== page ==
Mobile stock trading apps riddled with security holes
Did someone just nick your shares?
Mobile stock trading apps are riddled with security bugs.
Stock trading apps have millions of users worldwide and process billions of pounds in traded shares but the security of the apps compares poorly with comparable mobile banking applications, security firm IOActive warns.
Alejandro Hernandez, senior security consultant at IOActive, found vulnerabilities that could allow the would-be hacker to sell user’s stock, steal money or snoop into the personal details of the user’s net worth and investment strategy. Hernandez put 21 of the most used and well-known mobile trading apps available on the Apple Store and Google Play through their paces. Testing focused only on the mobile apps; desktop and web platforms were not tested.
Four of the 21 apps (19 per cent) exposed user passwords in clear text, meaning an attacker with physical access to the device could easily log in to trade their stocks or steal money. Nearly two in three (62 per cent) of the apps send sensitive data to log files and (67 per cent) store it unencrypted, allowing attackers with physical access to gain insight into a user’s net worth, investment strategy and balances.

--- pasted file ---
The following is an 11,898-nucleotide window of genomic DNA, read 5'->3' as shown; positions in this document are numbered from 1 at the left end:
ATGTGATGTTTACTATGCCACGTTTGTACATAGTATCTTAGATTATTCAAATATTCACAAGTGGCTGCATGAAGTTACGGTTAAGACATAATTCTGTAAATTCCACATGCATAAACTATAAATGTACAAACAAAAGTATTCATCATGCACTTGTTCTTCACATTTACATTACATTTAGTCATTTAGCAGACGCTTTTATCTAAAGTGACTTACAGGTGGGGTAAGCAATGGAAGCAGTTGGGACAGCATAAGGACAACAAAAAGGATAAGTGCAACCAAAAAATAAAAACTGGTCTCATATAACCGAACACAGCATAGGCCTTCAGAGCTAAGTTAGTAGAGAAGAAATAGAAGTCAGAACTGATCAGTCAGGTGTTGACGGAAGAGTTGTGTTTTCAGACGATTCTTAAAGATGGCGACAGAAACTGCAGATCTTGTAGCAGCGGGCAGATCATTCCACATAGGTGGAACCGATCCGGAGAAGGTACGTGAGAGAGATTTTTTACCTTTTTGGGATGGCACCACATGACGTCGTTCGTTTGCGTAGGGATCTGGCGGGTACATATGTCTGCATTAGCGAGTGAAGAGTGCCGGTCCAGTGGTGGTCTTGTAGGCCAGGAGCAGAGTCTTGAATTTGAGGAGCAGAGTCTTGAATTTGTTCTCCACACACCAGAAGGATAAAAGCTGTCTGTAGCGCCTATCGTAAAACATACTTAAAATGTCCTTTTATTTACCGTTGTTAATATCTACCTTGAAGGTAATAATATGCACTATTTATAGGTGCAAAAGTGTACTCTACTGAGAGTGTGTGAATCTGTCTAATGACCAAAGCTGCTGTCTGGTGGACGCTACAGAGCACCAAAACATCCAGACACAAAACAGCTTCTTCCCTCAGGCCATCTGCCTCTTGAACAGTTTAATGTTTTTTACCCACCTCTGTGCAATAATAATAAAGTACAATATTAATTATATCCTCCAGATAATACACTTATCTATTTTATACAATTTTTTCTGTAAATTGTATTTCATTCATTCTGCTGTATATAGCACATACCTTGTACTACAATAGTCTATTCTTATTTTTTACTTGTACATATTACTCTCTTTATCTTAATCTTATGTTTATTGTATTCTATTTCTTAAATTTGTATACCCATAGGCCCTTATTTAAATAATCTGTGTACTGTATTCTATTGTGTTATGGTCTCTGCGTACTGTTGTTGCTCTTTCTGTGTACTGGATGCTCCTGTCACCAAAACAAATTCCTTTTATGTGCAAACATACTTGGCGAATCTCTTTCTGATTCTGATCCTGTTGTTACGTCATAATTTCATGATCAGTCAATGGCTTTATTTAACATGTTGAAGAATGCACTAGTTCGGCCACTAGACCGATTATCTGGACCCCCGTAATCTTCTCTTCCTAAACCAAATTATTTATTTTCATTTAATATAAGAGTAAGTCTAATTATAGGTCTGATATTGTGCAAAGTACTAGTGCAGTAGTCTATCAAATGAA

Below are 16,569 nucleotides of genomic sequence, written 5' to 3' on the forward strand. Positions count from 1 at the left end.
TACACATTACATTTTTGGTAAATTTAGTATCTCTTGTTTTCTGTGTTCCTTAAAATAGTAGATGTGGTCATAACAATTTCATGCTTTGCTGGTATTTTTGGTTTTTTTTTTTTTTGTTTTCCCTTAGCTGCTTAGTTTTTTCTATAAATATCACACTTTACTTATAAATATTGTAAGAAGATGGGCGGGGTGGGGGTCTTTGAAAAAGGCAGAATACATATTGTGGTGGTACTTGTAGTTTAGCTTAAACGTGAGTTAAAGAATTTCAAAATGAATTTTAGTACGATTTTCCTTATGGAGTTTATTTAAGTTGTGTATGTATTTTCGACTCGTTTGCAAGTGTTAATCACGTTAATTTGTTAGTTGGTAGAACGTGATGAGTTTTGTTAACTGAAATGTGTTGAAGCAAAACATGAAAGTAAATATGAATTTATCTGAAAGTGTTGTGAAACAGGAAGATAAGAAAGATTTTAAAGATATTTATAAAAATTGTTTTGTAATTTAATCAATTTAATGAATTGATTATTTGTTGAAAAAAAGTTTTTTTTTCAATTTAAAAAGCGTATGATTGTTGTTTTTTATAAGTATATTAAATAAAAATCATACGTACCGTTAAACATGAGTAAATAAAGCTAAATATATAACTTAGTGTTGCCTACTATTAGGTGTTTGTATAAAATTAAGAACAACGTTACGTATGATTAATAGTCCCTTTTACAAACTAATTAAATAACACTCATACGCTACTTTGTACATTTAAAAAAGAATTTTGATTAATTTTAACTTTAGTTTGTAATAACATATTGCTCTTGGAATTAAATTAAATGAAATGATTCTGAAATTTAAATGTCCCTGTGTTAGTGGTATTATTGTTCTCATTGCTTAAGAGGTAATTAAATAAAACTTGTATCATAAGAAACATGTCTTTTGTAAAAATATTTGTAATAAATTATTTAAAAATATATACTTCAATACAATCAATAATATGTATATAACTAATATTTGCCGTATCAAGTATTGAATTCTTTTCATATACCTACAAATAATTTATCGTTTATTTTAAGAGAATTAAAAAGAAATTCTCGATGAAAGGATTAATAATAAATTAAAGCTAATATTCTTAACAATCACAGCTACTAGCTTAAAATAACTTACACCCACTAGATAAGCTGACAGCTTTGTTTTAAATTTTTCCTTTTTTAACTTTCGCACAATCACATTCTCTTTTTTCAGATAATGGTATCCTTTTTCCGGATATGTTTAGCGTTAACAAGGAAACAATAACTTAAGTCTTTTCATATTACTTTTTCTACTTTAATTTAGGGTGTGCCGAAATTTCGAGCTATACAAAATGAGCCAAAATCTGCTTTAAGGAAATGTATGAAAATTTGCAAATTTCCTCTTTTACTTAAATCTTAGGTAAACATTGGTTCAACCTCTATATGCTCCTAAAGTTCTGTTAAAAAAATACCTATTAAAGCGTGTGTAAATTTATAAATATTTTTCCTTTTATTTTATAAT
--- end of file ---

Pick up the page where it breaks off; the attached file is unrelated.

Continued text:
IOActive’s score sheet from an audit of mobile stock trading apps
Two apps use unencrypted HTTP channels to transmit and receive data, and 13 of the apps that use HTTPS do not check the authenticity of the remote endpoint by verifying its SSL certificate. Both shortcomings make it possible for miscreants to run man-in-the-middle attacks to eavesdrop and tamper in cases where users are using public Wi-Fi hotspots without taking adequate precautions, such as using VPN software.
Cleartext password problems in of the tested apps [source: IOActive]
The results for trading apps proved to be much worse than those for personal banking apps in 2013 and 2015.
It’s a bleak picture overall but there is one positive development to report. The app developed by a brokerage firm who suffered a data breach many years ago was found to be the most secure of the 21 apps tested.
IOActive notified app developers of the issues it uncovered only earlier this month, following completion of its research. It is currently going through the disclosure process hence its decision not to release the names of the apps it tested.
The security firm is encouraging regulators should encourage brokers to implement safeguards for a better trading environment.
“In addition to the generic IT best practices for secure software development, regulators should develop trading-specific guidelines to be followed by the brokerage firms and fintech companies in charge of creating trading software,” according to IOActive. “Brokerage firms should perform regular internal audits to continuously improve the security posture of their trading platforms,” it added. ®
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